Gun control plan draws praise, scorn
President Barack Obama announced his much-anticipated gun violence reduction measures Wednesday, offering Watauga County residents and the nation a first glimpse at what life may be like in a post-Sandy Hook world.
The proposals were the culmination of a task force study led by Vice President Joe Biden that met with 229 groups to discuss the weighty topic of gun violence and ways to prevent it.
"While reducing gun violence is a complicated challenge, protecting our children from harm shouldn't be a divisive one," Obama said.
Seated in front of four children who wrote letters to the president urging him to act, Obama signed a list of 23 Executive Actions that will be enacted immediately and set the stage for a bitter fight in Congress.
The more controversial proposals -- universal background checks for gun buyers, a renewed ban on military-style assault weapons and a 10-round limit for magazines -- are not within the president's individual ability but must be considered by Congress.
"If there's even one thing we can do to reduce this violence, if there's even one life that can be saved, then we've got an obligation to try," Obama said.
Six of the 23 Executive Actions dealt with improving and expanding the use of background checks on gun buyers.
Sheriff Len Hagaman said the National Instant Criminal Background Check system that exists is strong, and he wasn't certain how it could be improved.
"If you spit on the sidewalk, it'll show up," he said. "It's kind of scary what all it knows."
If the check finds that the applicant has been convicted of a felony or of a crime with a more than one-year prison sentence, the permit cannot be issued.
But a background check and purchase permit is only used for handgun purchases from federally licensed dealers, and it doesn't apply to rifles, shotguns and antique weapons.
"If you went to your neighbor, and he had a handgun he wanted to sell you, you're supposed to get a permit -- but a lot of people don't go that route," Hagaman said.
Obama said that 40 percent of all gun purchases are conducted without a background check and drew applause Wednesday when he urged Congress to change that rule.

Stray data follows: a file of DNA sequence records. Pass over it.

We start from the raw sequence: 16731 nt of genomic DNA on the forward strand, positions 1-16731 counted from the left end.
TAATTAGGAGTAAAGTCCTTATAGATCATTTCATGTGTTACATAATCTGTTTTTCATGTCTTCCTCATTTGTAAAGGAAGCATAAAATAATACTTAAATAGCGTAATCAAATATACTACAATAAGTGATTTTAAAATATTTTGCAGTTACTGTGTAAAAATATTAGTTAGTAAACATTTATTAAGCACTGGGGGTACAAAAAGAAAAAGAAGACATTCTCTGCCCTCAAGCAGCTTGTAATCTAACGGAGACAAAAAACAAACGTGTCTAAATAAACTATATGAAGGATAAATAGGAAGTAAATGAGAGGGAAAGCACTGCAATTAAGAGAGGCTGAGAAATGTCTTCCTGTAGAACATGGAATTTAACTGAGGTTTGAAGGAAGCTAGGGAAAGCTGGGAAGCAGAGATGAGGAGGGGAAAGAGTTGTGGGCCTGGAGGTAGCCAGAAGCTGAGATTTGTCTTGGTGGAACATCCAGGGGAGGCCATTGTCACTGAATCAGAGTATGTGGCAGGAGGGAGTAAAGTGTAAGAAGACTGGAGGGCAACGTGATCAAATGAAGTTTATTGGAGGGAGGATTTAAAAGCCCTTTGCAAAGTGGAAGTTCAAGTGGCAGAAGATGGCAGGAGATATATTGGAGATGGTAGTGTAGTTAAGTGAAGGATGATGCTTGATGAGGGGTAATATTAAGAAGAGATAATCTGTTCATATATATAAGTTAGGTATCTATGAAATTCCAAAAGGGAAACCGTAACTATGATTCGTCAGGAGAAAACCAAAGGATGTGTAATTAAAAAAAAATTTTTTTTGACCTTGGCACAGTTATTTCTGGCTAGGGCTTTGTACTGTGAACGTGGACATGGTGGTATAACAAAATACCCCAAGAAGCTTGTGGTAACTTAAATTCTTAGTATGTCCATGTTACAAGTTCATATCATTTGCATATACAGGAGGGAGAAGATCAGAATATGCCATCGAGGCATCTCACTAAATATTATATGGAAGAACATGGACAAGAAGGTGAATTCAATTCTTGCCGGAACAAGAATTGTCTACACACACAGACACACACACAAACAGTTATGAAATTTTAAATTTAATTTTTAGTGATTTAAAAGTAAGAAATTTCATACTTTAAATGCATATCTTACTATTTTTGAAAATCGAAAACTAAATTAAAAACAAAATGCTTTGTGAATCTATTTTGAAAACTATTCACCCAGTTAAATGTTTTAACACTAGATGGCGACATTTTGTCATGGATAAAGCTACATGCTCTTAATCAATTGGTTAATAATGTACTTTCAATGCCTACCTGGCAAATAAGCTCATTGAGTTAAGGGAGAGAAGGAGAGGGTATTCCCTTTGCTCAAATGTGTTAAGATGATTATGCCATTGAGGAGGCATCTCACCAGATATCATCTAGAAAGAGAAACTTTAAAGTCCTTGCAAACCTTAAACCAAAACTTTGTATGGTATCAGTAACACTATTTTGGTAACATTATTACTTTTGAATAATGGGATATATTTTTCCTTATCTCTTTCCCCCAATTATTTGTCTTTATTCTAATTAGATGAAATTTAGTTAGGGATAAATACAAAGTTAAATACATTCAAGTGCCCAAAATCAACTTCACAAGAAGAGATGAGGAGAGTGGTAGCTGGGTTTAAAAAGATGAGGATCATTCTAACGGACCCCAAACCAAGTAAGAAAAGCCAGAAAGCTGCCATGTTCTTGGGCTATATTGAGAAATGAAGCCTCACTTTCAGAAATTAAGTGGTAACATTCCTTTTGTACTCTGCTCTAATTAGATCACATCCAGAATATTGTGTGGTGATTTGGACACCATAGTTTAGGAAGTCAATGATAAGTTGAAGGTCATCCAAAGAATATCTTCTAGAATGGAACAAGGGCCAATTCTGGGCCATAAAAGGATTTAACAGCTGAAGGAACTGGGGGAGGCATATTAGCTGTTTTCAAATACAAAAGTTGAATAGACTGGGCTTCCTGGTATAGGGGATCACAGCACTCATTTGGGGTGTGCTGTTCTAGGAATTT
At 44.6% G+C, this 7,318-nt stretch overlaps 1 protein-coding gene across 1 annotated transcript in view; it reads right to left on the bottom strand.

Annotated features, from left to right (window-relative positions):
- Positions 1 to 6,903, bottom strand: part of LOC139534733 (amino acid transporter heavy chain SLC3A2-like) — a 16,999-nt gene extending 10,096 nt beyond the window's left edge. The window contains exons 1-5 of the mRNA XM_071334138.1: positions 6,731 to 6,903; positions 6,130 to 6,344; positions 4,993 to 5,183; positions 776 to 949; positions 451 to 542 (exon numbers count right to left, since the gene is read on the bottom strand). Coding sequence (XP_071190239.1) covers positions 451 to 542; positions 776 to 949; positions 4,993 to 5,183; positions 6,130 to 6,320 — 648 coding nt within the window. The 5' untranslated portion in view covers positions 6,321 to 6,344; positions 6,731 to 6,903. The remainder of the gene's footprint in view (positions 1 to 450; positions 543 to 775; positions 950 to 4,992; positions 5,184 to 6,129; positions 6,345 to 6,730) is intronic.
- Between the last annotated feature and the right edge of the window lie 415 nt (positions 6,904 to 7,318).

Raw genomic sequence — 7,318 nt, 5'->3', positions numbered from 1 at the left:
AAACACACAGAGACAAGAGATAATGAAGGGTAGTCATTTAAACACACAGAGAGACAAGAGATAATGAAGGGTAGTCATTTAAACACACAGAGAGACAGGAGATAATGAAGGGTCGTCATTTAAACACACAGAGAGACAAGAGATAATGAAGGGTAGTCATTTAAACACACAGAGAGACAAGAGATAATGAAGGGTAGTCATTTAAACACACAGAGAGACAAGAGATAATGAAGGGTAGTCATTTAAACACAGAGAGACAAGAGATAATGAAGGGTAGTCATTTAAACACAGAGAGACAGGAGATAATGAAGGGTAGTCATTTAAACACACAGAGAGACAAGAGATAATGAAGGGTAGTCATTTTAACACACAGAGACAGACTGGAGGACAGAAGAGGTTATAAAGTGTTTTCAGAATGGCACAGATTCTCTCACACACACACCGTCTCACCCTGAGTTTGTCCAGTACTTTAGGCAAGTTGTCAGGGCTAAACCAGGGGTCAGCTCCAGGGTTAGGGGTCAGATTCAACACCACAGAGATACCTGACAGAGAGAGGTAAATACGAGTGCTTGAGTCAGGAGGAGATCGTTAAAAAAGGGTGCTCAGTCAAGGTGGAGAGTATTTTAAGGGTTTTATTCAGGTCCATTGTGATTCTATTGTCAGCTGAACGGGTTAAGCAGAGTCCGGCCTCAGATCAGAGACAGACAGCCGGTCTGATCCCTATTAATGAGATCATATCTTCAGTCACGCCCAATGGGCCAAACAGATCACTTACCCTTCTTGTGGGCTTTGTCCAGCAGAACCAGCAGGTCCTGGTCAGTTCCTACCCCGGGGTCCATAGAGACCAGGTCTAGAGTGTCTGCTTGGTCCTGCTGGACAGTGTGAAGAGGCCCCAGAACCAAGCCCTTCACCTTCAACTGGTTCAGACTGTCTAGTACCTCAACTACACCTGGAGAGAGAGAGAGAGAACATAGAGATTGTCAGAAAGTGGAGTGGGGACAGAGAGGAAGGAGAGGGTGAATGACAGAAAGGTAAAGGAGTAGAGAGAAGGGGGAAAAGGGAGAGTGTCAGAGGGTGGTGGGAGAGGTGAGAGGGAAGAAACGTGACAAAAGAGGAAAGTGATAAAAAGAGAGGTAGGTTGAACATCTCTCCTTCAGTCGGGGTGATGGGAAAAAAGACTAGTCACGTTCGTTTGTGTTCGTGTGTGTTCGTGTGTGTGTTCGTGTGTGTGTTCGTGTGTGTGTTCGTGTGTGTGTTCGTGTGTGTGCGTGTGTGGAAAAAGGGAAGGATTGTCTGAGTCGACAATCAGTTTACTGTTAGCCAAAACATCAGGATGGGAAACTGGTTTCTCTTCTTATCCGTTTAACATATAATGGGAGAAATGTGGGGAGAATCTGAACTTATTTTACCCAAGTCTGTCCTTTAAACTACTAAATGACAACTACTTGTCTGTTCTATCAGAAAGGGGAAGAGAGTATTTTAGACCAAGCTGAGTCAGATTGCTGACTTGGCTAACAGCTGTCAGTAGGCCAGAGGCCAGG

Hagaman noted that restrictions on magazine capacity would be difficult to enforce -- "I know people who can make those in machine shops in two minutes," he said -- but that repairs to the mental health system are much-needed.
Another six of the 23 Executive Actions dealt with mental health. Those included clarifying that health care providers may ask about guns in the home and are not prohibited from reporting threats to law enforcement.
Billy West, CEO of Daymark Recovery Services, a mental health service provider in the region, said his employees are aware of their legal "duty to warn" law enforcement or potential victims when a client makes a credible threat to themselves or others -- and they exercise that duty when needed.
He estimated that it averages to less than five times a year for the more than 50,000 patients they serve in all of their service counties. They also have a lengthy voluntary or involuntary commitment process for those who show an immediate risk of harm to themselves or others.
West said he supported the Executive Action that will clarify which mental health services Medicaid must cover. North Carolina currently funds behavioral health services through Medicaid, but most people don't realize that decision is optional and could change, he said.
"I would like to see mental health services be taken off the optional list and put on the mandated list of services under Medicaid," West said.
He added that private insurers often model their plans off the federal government plans, so that step could have implications even for those who don't use Medicaid.
West added that most insurance plans have a minimal benefit for behavioral health, but it often has high deductibles, co-pays and limited provider networks.